The basic facts about the Empire State Building’s deep energy retrofit are well known to Urban Green’s audience. But at Stop the Greenwashing: A Conversation With Anthony E. Malkin, I learned some history and a few new unorthodox approaches to transforming commercial real estate.
Cecil Scheib and Anthony Malkin
From the beginning of the project, Malkin wanted to demonstrate a logical approach to energy savings. By avoiding the emotional appeals of "greenwashing," owners can “change the world by saving money, not paying.” So he publicized the details and process of the work, hoping to spark a similar trend among others. So far, few buildings have taken the bait. I asked him why.
TENANTS ARE KEY
One secret is tenants, which use over half of commercial building energy. Word of mouth about cost savings should have been sufficient, with a boost from tenant awards or plaques to spark competition. But as it turned out, positive reinforcement hasn’t been quite enough. “If I knew then what I know now, I might have approached it differently,” Malkin admitted. As a result, Malkin’s tenants are prodded by more than wanting to do the right thing: they are required to add energy efficiency to their fitouts. “They all complain, but once our engineers explain to them they’ll get a payback in five years or less without having to do anything, the problem goes away.”
In addition, new commercial development in Manhattan may mean more whole-building renovations across the sector. “Hudson Yards and Manhattan West availability is going to empty formerly trophy buildings. There will be competition for tenants and those that demonstrate deep energy efficiency will have an edge. Those with a new curtain wall, new HVAC, and that bring the building to state of the art, will be most attractive. If you don’t have a robust building energy management system, you won’t get the best results, and you won’t be on the tour” tenants take. The victors will be those that demonstrate more than a new lobby and elevators cabs, but a better building.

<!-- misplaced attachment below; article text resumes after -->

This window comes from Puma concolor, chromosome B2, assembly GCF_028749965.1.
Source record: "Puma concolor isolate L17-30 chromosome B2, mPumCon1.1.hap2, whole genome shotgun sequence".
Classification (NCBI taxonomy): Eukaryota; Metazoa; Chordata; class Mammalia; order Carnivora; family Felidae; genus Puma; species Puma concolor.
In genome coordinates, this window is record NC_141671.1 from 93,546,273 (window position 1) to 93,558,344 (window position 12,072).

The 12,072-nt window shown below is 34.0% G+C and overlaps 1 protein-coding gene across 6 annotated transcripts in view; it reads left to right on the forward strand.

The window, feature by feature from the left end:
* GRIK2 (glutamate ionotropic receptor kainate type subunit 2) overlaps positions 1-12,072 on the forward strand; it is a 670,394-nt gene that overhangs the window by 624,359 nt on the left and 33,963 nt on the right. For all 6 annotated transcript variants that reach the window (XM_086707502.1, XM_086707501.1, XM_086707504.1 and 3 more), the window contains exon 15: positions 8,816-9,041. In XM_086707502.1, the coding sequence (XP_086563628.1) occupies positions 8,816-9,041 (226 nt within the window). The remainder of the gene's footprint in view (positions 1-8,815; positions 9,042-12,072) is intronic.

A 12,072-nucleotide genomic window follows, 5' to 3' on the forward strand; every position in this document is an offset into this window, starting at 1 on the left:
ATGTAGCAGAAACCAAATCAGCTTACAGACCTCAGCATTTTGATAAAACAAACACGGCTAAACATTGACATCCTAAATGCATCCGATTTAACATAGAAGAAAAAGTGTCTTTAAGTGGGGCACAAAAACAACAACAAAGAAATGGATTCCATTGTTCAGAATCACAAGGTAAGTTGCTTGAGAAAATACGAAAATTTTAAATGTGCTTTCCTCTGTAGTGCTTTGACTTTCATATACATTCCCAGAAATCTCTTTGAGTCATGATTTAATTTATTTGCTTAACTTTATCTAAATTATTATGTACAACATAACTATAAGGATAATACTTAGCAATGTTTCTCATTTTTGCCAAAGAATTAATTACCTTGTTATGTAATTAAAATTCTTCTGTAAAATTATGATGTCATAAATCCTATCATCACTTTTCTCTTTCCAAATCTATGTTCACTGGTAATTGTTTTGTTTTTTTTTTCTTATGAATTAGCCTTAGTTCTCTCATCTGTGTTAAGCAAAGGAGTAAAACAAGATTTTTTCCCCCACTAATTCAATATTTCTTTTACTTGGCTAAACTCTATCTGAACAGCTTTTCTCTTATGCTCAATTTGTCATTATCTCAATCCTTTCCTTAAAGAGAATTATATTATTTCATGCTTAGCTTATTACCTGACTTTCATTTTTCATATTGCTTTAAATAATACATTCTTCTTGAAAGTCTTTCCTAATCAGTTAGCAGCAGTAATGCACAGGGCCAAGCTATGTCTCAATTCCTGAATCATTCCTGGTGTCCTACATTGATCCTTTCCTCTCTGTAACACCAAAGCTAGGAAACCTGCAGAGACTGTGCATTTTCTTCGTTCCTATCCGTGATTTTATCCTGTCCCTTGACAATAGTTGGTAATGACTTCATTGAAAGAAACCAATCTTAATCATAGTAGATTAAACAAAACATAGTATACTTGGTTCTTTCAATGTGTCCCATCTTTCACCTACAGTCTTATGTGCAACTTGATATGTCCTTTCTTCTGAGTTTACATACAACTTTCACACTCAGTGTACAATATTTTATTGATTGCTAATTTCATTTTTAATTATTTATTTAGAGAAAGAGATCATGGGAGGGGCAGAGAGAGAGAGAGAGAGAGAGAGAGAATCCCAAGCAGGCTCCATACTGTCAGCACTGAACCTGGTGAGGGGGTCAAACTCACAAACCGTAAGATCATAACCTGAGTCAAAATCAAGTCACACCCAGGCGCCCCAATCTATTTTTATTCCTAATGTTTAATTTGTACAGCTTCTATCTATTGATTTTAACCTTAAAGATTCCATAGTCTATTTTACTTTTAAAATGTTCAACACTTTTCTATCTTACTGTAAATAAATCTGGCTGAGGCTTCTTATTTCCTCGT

Lester Pollack Colloquium Room at NYU Law
Beyond projects undertaken by forward-thinking owners with deep pockets, Malkin believes the impetus for lowering building-wide energy consumption is the energy reporting required by NYC. New York’s Greener, Greater Buildings Plan is “fantastic,” and the city should “shine a light on energy usage, get more facts, and embarrass people into saving more.”
In fact, during the lead up to the passage of the audit and retrocommissioning requirements, Malkin was in favor of retrocommissioning every five years. “But you have to be realistic based on the lifecycle of tenant installations” and city government can’t force change to happen too quickly. In the meantime, “tenants should be required to report their energy consumption. It’s all got to be about data” to direct the most economically effective efforts.
Malkin also touched on some personal efforts to spur better retrofits around the world. “I advised the owners of the Tour Montparnasse in Paris about their retrofit. They planned to fix a leaking curtain wall, broken HVAC systems, and a failing aluminum electrical distribution system, and do energy efficiency if there was money left over. I told them that was the reverse order. They should start with the curtain wall to reduce heat-cold transfer and then reduce the size of the HVAC because there’s less load. That means a smaller electric distribution to replace because the building doesn’t use as much power. So you haven’t spent anything on energy efficiency.” Clearly, Amory Lovins got Malkin in a back room at some point!
Malkin also noted “it’s incredibly odd to me to have two men up here speaking, when in my experience the hard work of energy efficiency is being done by women. It’s logical that five years from now it will be two women up here, because guys fundamentally don’t get it.” Interest in sustainability may be as much generational as gendered, but time will tell.
Missed the event? You can watch the recording by NYU Law.